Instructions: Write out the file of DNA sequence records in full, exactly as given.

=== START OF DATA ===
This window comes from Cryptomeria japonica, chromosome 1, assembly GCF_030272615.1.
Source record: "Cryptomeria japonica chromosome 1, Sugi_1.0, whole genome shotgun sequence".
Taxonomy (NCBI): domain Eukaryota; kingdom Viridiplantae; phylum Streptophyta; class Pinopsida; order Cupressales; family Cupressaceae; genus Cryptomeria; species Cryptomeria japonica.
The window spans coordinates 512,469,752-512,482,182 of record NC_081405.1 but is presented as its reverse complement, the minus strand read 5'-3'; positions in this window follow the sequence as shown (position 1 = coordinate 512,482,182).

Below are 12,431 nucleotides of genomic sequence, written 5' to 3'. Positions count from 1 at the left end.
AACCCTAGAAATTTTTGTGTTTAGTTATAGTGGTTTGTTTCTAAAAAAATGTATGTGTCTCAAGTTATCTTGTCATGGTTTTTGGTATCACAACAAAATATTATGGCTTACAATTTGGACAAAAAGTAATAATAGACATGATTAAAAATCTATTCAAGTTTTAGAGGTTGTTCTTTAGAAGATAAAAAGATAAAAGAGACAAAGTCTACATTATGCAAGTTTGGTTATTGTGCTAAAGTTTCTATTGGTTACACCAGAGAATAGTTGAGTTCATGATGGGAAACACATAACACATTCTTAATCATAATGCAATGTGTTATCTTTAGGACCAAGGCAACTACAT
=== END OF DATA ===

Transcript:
This window comes from Cryptomeria japonica, chromosome 1, assembly GCF_030272615.1.
Source record: "Cryptomeria japonica chromosome 1, Sugi_1.0, whole genome shotgun sequence".
Taxonomy (NCBI): domain Eukaryota; kingdom Viridiplantae; phylum Streptophyta; class Pinopsida; order Cupressales; family Cupressaceae; genus Cryptomeria; species Cryptomeria japonica.
The window spans coordinates 512,469,752-512,482,182 of record NC_081405.1 but is presented as its reverse complement, the minus strand read 5'-3'; positions in this window follow the sequence as shown (position 1 = coordinate 512,482,182).

Below are 12,431 nucleotides of genomic sequence, written 5' to 3'. Positions count from 1 at the left end.
AACCCTAGAAATTTTTGTGTTTAGTTATAGTGGTTTGTTTCTAAAAAAATGTATGTGTCTCAAGTTATCTTGTCATGGTTTTTGGTATCACAACAAAATATTATGGCTTACAATTTGGACAAAAAGTAATAATAGACATGATTAAAAATCTATTCAAGTTTTAGAGGTTGTTCTTTAGAAGATAAAAAGATAAAAGAGACAAAGTCTACATTATGCAAGTTTGGTTATTGTGCTAAAGTTTCTATTGGTTACACCAGAGAATAGTTGAGTTCATGATGGGAAACACATAACACATTCTTAATCATAATGCAATGTGTTATCTTTAGGACCAAGGCAACTACAT